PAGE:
Scotland’s new drugs minister has said she believes the country can start to turn the tide in tackling its drug deaths problem next year through a new “national mission” to address it.
Angela Constance said that people with lived experience and their families must be at the heart of a new mission to tackle this “public health emergency”.
First Minister Nicola Sturgeon nominated Ms Constance for the newly-created role of minister for drugs policy last week after public health minister Joe FitzPatrick resigned in response to record drug death figures north of the border.
The latest figures recorded 1,264 drug-related deaths across Scotland in 2019 – a record high and the worst toll in the EU.
Speaking after the Scottish Parliament approved her appointment to the new role, in which she will report directly to the First Minister, Ms Constance said: “The scale of Scotland’s drug deaths is a national tragedy. In this new post I am determined to lead work across government that will have a more immediate impact to help those at risk of losing their lives.
“This public health emergency needs a national mission to combat it, and one that has people with lived experience – and their families – at its heart.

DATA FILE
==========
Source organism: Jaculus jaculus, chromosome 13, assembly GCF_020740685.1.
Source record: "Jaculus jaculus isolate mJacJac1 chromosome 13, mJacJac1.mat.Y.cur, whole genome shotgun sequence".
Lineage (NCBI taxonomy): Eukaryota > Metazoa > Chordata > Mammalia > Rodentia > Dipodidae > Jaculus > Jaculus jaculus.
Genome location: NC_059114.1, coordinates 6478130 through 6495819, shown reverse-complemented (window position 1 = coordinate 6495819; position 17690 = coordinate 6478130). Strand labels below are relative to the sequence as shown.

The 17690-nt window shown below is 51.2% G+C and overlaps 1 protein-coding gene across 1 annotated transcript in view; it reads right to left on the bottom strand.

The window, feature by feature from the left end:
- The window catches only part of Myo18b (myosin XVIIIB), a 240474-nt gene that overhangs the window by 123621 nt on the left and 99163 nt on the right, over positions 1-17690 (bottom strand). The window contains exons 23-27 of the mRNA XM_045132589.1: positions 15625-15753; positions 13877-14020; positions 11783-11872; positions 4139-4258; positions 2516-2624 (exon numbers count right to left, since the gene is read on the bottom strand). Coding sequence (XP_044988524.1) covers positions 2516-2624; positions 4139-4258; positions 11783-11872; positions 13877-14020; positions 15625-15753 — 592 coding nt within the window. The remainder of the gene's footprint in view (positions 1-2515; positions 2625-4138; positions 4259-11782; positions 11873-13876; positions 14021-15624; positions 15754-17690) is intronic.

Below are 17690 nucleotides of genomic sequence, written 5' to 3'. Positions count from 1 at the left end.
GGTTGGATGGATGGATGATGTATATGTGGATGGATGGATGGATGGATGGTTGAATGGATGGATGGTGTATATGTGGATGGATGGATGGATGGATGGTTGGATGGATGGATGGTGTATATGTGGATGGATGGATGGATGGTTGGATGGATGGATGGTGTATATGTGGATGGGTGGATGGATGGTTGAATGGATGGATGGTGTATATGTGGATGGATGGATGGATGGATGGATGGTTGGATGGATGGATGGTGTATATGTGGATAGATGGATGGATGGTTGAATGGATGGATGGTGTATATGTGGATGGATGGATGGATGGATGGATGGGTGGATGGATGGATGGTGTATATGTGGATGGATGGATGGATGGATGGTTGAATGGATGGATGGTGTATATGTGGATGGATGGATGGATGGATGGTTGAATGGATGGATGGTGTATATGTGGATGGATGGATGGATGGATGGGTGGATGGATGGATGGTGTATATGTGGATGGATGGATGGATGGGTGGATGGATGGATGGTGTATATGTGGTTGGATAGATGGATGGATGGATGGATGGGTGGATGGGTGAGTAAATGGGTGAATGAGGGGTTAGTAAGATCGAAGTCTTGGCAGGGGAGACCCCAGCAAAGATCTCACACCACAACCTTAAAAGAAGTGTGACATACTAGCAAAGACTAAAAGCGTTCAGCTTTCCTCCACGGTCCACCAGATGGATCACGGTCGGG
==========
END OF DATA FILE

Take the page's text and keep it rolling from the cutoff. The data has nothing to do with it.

“From day one I will work hand in glove with those who have real life and front line experience to shape services and to inform actions we need to take.
“It is my intention to achieve as much consensus as possible. As a first step I have already started to speak with people with lived experience, their families and those with frontline background in tackling this problem. I have also held initial talks with MSPs from across the Scottish Parliament.
“I will continue to reach out in the coming weeks.”
Ms Constance said these conversations will help “set the course” ahead of the First Minister attending the Drug Deaths Taskforce early in the new year, after which she has pledged to report back to Parliament.
She added: “Through my career as a social worker, before becoming an MSP, and as a minister tackling inequality, I have a background in dealing directly with some of the issues surrounding drug use, addiction and the toll it takes on lives and on our communities.
“Scotland’s drug deaths problem will not be solved overnight – but with consensus, hard work and renewed dedication to tackling it, I believe next year can be one in which we start to turn the tide.”
Mairi Gougeon has been appointed the new public health minister following Mr FitzPatrick’s resignation.